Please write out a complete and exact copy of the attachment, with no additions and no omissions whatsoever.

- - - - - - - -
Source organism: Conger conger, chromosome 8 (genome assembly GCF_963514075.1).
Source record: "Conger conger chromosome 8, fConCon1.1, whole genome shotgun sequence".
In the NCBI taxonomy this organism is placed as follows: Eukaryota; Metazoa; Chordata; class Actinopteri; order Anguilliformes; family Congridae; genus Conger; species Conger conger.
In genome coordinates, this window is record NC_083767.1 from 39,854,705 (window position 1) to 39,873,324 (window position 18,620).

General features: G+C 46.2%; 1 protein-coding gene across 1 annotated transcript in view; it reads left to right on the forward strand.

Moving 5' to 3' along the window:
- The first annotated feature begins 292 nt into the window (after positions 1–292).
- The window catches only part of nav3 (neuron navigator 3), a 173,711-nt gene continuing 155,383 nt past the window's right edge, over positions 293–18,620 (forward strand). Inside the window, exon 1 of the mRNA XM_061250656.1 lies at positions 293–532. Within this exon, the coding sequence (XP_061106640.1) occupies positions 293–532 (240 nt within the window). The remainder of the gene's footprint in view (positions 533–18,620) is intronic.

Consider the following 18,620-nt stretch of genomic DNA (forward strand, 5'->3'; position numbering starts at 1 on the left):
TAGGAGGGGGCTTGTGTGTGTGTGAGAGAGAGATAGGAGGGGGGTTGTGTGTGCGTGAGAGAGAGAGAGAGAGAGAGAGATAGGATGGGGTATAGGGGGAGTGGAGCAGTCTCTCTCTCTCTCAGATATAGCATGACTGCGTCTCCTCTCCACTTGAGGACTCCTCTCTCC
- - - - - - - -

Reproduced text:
Source organism: Conger conger, chromosome 8 (genome assembly GCF_963514075.1).
Source record: "Conger conger chromosome 8, fConCon1.1, whole genome shotgun sequence".
In the NCBI taxonomy this organism is placed as follows: Eukaryota; Metazoa; Chordata; class Actinopteri; order Anguilliformes; family Congridae; genus Conger; species Conger conger.
In genome coordinates, this window is record NC_083767.1 from 39,854,705 (window position 1) to 39,873,324 (window position 18,620).

General features: G+C 46.2%; 1 protein-coding gene across 1 annotated transcript in view; it reads left to right on the forward strand.

Moving 5' to 3' along the window:
- The first annotated feature begins 292 nt into the window (after positions 1–292).
- The window catches only part of nav3 (neuron navigator 3), a 173,711-nt gene continuing 155,383 nt past the window's right edge, over positions 293–18,620 (forward strand). Inside the window, exon 1 of the mRNA XM_061250656.1 lies at positions 293–532. Within this exon, the coding sequence (XP_061106640.1) occupies positions 293–532 (240 nt within the window). The remainder of the gene's footprint in view (positions 533–18,620) is intronic.

Consider the following 18,620-nt stretch of genomic DNA (forward strand, 5'->3'; position numbering starts at 1 on the left):
TAGGAGGGGGCTTGTGTGTGTGTGAGAGAGAGATAGGAGGGGGGTTGTGTGTGCGTGAGAGAGAGAGAGAGAGAGAGAGATAGGATGGGGTATAGGGGGAGTGGAGCAGTCTCTCTCTCTCTCAGATATAGCATGACTGCGTCTCCTCTCCACTTGAGGACTCCTCTCTCC